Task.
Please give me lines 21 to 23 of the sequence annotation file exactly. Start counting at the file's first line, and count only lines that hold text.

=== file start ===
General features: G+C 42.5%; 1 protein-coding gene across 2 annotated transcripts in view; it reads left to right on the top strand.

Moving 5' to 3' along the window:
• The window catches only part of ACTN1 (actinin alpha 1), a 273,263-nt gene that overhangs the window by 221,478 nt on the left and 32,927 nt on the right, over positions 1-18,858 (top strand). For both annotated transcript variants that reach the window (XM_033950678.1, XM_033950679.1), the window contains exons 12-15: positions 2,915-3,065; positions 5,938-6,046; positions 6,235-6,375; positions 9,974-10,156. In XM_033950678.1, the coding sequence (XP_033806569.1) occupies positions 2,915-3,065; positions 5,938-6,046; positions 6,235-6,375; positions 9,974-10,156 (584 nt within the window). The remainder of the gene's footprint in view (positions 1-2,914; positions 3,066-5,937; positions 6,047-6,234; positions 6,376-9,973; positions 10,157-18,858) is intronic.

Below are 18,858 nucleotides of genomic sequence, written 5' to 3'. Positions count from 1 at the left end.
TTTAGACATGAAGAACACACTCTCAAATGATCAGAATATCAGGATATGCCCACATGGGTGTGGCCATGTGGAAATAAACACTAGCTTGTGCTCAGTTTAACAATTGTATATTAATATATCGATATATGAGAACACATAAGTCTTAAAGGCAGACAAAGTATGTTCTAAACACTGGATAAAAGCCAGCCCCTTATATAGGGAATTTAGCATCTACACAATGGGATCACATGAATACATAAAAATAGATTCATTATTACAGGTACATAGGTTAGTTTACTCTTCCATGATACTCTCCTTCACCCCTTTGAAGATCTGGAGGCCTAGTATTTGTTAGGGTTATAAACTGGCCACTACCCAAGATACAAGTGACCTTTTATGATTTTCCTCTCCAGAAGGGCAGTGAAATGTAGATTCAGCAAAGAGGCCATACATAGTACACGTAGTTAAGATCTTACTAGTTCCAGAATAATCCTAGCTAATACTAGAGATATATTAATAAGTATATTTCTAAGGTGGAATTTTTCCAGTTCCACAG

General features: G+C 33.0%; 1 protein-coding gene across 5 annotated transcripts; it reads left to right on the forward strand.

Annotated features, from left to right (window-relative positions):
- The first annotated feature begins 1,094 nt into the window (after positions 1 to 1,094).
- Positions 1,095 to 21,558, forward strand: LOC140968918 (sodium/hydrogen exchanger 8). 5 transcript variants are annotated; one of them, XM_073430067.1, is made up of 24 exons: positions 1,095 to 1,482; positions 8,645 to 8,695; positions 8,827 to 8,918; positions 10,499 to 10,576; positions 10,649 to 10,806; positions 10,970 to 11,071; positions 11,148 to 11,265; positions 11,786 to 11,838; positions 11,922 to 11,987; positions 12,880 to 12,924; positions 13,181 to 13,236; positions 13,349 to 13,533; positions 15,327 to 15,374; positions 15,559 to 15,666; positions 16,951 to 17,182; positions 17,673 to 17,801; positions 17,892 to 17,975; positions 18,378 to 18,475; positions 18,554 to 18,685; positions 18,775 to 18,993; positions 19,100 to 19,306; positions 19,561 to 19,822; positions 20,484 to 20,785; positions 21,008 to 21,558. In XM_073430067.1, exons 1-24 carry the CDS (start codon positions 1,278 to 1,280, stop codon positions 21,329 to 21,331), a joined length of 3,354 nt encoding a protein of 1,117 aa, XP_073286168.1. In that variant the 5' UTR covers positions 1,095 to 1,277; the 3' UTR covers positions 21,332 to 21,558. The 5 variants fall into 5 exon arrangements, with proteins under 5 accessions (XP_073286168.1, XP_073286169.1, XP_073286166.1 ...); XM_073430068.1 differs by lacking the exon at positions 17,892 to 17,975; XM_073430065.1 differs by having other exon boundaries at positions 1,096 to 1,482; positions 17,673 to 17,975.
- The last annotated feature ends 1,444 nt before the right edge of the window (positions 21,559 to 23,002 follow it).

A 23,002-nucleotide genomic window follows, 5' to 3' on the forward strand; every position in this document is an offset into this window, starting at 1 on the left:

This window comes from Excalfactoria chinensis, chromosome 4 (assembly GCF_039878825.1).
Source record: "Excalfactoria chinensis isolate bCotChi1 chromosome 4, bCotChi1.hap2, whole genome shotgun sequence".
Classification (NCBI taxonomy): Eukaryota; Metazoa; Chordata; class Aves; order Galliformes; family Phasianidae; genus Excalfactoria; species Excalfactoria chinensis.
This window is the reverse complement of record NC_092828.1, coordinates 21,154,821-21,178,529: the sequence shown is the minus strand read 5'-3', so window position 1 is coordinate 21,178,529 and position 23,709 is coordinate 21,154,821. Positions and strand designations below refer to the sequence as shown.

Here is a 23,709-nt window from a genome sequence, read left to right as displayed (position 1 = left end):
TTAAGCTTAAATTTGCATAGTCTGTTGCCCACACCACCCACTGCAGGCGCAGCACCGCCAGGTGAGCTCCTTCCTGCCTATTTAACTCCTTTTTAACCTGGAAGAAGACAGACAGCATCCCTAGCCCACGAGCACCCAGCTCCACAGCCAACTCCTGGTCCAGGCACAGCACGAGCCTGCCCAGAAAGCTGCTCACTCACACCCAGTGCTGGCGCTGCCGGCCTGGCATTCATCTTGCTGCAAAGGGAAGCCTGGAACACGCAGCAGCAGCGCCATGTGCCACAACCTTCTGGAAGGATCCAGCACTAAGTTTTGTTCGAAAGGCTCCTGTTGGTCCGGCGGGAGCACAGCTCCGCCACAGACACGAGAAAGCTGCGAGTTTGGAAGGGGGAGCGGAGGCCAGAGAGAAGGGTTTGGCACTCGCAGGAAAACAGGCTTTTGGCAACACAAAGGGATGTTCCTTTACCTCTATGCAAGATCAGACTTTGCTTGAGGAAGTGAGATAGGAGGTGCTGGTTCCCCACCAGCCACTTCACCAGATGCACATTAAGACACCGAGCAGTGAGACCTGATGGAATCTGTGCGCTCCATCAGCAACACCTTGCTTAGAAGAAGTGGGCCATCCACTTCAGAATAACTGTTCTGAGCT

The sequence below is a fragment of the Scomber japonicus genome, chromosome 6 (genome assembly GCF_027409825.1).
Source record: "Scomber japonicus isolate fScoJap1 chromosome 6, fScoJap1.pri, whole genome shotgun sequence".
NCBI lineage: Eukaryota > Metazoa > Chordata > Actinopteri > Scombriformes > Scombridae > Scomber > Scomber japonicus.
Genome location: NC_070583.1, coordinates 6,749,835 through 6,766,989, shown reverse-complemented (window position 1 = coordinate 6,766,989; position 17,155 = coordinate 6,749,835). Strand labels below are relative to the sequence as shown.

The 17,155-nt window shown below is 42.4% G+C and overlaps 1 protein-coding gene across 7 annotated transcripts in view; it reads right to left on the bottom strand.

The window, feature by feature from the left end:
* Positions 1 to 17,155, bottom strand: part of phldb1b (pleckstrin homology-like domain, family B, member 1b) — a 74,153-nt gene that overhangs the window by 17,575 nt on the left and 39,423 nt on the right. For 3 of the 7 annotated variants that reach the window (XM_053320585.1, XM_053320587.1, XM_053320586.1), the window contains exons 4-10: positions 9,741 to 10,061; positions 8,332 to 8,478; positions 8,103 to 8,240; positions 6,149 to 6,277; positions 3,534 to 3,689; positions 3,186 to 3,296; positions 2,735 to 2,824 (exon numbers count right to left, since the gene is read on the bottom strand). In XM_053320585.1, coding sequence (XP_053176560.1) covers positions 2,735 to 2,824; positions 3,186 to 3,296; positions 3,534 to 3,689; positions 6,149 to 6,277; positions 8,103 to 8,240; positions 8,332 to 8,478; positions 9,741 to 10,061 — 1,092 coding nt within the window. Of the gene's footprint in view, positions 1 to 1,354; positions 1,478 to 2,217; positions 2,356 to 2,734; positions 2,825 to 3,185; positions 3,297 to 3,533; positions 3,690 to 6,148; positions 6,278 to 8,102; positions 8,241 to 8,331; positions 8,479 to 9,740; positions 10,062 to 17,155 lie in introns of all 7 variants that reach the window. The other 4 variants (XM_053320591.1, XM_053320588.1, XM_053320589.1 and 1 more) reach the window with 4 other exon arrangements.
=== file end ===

Genome location: NC_070583.1, coordinates 6,749,835 through 6,766,989, shown reverse-complemented (window position 1 = coordinate 6,766,989; position 17,155 = coordinate 6,749,835). Strand labels below are relative to the sequence as shown.

The 17,155-nt window shown below is 42.4% G+C and overlaps 1 protein-coding gene across 7 annotated transcripts in view; it reads right to left on the bottom strand.

The window, feature by feature from the left end: